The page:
20,000 years ago, ‘international relations’ meant interactions between tiny foraging bands; now it means a global system. Philippe Roman Chair Ian Morris explains how the growth of the international system and the shifts of power within it are linked to geography and energy extraction. In tracing this story, Professor Morris asks: Why were the world’s greatest powers concentrated in western Eurasia until about AD 500? Why did they shift to East Asia until AD 1750? Why did they return to the shores of the North Atlantic? And where will they go next?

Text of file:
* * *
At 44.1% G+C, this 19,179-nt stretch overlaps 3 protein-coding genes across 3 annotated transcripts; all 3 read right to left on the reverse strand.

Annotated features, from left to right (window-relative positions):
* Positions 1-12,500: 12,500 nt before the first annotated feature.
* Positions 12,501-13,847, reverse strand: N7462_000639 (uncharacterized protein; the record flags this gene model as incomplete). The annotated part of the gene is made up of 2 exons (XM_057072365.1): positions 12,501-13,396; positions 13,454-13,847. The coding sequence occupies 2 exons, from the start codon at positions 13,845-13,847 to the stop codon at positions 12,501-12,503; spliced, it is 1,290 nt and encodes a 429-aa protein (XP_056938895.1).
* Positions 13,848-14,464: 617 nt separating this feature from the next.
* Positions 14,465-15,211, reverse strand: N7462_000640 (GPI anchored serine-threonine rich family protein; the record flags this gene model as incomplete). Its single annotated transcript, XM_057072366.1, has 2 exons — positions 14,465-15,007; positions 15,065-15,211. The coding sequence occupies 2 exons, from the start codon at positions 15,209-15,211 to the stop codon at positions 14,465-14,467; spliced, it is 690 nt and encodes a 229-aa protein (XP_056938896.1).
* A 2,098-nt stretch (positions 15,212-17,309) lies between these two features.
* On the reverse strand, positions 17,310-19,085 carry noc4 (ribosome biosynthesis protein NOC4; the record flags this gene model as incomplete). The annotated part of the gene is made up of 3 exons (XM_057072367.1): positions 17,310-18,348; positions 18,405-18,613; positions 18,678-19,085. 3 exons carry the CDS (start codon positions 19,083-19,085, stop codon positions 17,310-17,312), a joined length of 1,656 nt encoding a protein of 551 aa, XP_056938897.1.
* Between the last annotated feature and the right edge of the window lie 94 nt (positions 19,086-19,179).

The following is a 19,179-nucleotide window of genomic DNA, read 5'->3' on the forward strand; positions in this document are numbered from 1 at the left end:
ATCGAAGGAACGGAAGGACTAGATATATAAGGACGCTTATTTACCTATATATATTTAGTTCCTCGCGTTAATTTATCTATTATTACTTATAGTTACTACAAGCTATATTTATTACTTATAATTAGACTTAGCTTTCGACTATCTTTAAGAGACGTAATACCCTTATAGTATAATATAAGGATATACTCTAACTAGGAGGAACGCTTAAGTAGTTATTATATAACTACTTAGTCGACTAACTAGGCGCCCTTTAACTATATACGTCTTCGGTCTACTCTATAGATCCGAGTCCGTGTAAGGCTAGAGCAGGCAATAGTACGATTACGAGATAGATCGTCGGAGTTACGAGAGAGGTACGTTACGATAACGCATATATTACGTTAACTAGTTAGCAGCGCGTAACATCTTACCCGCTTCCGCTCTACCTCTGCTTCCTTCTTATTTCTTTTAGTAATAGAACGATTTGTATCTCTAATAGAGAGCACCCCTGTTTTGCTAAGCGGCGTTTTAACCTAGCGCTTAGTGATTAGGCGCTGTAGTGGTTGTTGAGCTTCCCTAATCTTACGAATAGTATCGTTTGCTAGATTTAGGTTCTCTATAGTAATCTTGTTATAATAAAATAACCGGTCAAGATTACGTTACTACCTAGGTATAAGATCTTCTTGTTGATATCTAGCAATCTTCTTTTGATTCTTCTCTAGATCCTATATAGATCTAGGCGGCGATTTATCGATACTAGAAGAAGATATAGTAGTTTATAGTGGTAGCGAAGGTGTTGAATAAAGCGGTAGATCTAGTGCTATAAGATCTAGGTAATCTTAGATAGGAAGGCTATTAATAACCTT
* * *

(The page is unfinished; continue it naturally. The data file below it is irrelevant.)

Ian Morris is Philippe Roman Chair in History and International Affairs at LSE IDEAS for 2015-16.
Michael Cox is Director of LSE IDEAS.
LSE IDEAS (@LSEIDEAS) is a foreign policy think-tank within LSE's Institute for Global Affairs.
Suggested hashtag for this event for Twitter users: #LSEMorris
A podcast of this event is available to download from Each Age Gets the Great Powers It Needs: 20,000 years of international relations
Podcasts and videos of many LSE events can be found at the LSE Public Lectures and Events: podcasts and videos channel.
A copy of Professor Ian Morris' PowerPoint can be downloaded (pdf):
Each Age Gets the Great Powers It Needs: 20,000 years of international relations